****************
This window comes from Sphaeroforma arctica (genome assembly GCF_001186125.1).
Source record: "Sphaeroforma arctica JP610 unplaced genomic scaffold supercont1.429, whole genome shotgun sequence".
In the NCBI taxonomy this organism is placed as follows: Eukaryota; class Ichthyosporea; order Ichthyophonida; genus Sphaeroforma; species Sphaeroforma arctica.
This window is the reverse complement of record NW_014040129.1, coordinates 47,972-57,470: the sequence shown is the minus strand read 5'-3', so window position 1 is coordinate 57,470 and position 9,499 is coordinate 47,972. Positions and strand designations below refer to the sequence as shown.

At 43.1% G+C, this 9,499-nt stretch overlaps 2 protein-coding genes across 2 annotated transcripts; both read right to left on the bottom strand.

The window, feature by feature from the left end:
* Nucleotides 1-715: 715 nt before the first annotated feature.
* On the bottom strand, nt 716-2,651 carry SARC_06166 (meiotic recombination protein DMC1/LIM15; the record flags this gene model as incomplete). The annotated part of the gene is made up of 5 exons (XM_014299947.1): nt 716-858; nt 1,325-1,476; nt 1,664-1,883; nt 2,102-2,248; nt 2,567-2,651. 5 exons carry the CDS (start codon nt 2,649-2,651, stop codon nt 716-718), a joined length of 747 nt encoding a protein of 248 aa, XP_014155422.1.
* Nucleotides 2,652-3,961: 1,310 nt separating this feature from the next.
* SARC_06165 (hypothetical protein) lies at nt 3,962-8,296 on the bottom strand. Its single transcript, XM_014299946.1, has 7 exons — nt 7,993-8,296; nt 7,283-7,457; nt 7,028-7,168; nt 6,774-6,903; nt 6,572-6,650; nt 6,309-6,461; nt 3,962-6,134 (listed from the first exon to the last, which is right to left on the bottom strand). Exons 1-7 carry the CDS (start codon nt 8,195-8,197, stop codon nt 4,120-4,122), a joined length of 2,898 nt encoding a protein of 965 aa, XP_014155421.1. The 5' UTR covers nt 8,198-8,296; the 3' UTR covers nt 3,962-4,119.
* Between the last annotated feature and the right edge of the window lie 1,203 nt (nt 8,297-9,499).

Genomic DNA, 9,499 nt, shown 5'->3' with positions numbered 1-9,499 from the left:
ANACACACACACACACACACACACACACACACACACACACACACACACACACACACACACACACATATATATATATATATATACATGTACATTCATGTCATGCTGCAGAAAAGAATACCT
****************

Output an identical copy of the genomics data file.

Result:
This window comes from Sphaeroforma arctica (genome assembly GCF_001186125.1).
Source record: "Sphaeroforma arctica JP610 unplaced genomic scaffold supercont1.429, whole genome shotgun sequence".
In the NCBI taxonomy this organism is placed as follows: Eukaryota; class Ichthyosporea; order Ichthyophonida; genus Sphaeroforma; species Sphaeroforma arctica.
This window is the reverse complement of record NW_014040129.1, coordinates 47,972-57,470: the sequence shown is the minus strand read 5'-3', so window position 1 is coordinate 57,470 and position 9,499 is coordinate 47,972. Positions and strand designations below refer to the sequence as shown.

At 43.1% G+C, this 9,499-nt stretch overlaps 2 protein-coding genes across 2 annotated transcripts; both read right to left on the bottom strand.

The window, feature by feature from the left end:
* Nucleotides 1-715: 715 nt before the first annotated feature.
* On the bottom strand, nt 716-2,651 carry SARC_06166 (meiotic recombination protein DMC1/LIM15; the record flags this gene model as incomplete). The annotated part of the gene is made up of 5 exons (XM_014299947.1): nt 716-858; nt 1,325-1,476; nt 1,664-1,883; nt 2,102-2,248; nt 2,567-2,651. 5 exons carry the CDS (start codon nt 2,649-2,651, stop codon nt 716-718), a joined length of 747 nt encoding a protein of 248 aa, XP_014155422.1.
* Nucleotides 2,652-3,961: 1,310 nt separating this feature from the next.
* SARC_06165 (hypothetical protein) lies at nt 3,962-8,296 on the bottom strand. Its single transcript, XM_014299946.1, has 7 exons — nt 7,993-8,296; nt 7,283-7,457; nt 7,028-7,168; nt 6,774-6,903; nt 6,572-6,650; nt 6,309-6,461; nt 3,962-6,134 (listed from the first exon to the last, which is right to left on the bottom strand). Exons 1-7 carry the CDS (start codon nt 8,195-8,197, stop codon nt 4,120-4,122), a joined length of 2,898 nt encoding a protein of 965 aa, XP_014155421.1. The 5' UTR covers nt 8,198-8,296; the 3' UTR covers nt 3,962-4,119.
* Between the last annotated feature and the right edge of the window lie 1,203 nt (nt 8,297-9,499).

Genomic DNA, 9,499 nt, shown 5'->3' with positions numbered 1-9,499 from the left:
ANACACACACACACACACACACACACACACACACACACACACACACACACACACACACACACACATATATATATATATATATACATGTACATTCATGTCATGCTGCAGAAAAGAATACCT